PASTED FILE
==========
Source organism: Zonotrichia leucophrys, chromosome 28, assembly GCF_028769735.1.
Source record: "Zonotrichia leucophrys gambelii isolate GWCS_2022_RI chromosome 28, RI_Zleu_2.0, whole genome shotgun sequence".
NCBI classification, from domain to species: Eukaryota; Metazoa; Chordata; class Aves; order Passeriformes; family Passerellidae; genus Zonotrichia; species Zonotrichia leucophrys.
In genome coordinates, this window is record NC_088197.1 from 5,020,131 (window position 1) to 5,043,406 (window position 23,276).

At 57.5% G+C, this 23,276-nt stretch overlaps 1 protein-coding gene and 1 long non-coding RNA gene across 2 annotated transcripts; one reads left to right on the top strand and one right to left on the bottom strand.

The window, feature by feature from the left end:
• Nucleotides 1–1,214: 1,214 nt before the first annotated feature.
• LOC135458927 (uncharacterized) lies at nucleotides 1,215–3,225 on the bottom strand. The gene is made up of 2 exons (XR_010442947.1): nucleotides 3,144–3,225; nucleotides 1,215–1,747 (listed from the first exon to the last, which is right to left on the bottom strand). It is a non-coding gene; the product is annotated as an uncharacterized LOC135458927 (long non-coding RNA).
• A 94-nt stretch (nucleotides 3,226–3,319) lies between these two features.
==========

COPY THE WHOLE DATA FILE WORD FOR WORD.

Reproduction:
Source organism: Zonotrichia leucophrys, chromosome 28, assembly GCF_028769735.1.
Source record: "Zonotrichia leucophrys gambelii isolate GWCS_2022_RI chromosome 28, RI_Zleu_2.0, whole genome shotgun sequence".
NCBI classification, from domain to species: Eukaryota; Metazoa; Chordata; class Aves; order Passeriformes; family Passerellidae; genus Zonotrichia; species Zonotrichia leucophrys.
In genome coordinates, this window is record NC_088197.1 from 5,020,131 (window position 1) to 5,043,406 (window position 23,276).

At 57.5% G+C, this 23,276-nt stretch overlaps 1 protein-coding gene and 1 long non-coding RNA gene across 2 annotated transcripts; one reads left to right on the top strand and one right to left on the bottom strand.

The window, feature by feature from the left end:
• Nucleotides 1–1,214: 1,214 nt before the first annotated feature.
• LOC135458927 (uncharacterized) lies at nucleotides 1,215–3,225 on the bottom strand. The gene is made up of 2 exons (XR_010442947.1): nucleotides 3,144–3,225; nucleotides 1,215–1,747 (listed from the first exon to the last, which is right to left on the bottom strand). It is a non-coding gene; the product is annotated as an uncharacterized LOC135458927 (long non-coding RNA).
• A 94-nt stretch (nucleotides 3,226–3,319) lies between these two features.